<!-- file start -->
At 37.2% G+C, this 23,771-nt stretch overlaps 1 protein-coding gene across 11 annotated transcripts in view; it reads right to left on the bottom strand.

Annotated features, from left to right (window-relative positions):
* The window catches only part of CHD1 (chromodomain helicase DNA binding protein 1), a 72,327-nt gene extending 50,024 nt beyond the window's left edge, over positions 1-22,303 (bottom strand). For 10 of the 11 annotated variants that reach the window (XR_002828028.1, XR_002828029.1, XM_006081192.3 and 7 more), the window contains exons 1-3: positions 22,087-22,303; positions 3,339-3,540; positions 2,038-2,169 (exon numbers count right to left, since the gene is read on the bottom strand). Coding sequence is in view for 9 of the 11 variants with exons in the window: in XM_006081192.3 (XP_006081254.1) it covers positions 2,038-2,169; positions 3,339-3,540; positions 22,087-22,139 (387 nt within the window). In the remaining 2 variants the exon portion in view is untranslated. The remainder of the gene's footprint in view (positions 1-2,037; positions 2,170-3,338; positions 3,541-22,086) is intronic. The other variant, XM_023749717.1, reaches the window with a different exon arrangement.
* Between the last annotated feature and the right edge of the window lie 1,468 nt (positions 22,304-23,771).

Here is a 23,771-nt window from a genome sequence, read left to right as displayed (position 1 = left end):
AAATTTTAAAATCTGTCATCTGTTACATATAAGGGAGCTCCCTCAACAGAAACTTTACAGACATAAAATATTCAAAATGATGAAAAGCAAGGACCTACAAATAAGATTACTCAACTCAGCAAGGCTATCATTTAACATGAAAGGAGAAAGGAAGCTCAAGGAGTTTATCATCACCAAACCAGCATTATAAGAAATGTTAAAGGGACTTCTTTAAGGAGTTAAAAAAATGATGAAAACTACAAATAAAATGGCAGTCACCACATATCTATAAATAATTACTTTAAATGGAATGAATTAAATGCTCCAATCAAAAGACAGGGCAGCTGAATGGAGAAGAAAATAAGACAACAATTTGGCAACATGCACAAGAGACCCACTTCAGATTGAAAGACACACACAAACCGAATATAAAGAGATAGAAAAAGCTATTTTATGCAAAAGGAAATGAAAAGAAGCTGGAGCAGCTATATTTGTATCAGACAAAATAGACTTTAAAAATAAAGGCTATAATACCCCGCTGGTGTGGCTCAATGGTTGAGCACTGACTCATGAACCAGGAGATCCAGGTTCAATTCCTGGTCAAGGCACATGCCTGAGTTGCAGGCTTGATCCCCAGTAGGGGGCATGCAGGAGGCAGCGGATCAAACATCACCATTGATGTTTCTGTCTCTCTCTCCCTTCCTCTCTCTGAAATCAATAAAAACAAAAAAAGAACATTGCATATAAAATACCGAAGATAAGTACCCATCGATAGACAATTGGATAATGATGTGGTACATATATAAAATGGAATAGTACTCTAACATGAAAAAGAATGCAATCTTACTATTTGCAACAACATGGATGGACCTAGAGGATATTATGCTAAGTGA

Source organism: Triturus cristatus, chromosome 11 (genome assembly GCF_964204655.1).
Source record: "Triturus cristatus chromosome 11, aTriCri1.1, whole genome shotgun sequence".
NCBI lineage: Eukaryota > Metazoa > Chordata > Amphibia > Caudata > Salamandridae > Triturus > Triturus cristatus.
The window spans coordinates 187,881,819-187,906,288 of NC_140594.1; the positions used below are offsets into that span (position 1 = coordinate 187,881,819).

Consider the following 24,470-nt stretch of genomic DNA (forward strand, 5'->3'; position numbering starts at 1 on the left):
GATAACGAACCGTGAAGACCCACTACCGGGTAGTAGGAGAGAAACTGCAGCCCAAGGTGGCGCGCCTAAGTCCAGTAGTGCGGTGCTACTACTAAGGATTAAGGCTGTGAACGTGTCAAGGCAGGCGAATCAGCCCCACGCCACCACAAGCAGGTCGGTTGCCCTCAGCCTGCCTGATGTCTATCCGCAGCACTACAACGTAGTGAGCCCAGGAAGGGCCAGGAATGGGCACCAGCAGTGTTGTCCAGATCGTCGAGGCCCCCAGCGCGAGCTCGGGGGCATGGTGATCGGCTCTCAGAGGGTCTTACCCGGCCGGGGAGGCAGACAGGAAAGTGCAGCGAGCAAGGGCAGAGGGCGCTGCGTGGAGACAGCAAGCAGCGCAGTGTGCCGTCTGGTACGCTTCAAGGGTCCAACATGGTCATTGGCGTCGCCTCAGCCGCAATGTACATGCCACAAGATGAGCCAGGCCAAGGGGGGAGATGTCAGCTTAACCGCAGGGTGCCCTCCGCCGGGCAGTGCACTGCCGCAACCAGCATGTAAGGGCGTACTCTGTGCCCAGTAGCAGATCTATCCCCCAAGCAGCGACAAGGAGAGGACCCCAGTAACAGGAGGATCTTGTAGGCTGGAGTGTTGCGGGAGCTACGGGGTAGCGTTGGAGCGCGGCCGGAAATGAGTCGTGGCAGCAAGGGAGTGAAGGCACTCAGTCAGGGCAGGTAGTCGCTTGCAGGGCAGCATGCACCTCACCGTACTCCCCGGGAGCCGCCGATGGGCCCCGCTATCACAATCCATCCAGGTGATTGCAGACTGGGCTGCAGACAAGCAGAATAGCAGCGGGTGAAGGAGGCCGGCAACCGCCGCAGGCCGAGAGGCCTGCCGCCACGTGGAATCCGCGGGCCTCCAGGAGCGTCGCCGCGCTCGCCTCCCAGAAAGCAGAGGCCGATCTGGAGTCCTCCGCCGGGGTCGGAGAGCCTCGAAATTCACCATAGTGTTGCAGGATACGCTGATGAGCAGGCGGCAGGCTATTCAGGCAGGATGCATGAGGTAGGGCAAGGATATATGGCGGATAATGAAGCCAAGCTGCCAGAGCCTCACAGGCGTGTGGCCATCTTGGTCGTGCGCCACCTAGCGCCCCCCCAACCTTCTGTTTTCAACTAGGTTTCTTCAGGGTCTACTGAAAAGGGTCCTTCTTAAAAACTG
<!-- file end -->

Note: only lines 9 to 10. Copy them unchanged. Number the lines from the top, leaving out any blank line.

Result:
NCBI lineage: Eukaryota > Metazoa > Chordata > Amphibia > Caudata > Salamandridae > Triturus > Triturus cristatus.
The window spans coordinates 187,881,819-187,906,288 of NC_140594.1; the positions used below are offsets into that span (position 1 = coordinate 187,881,819).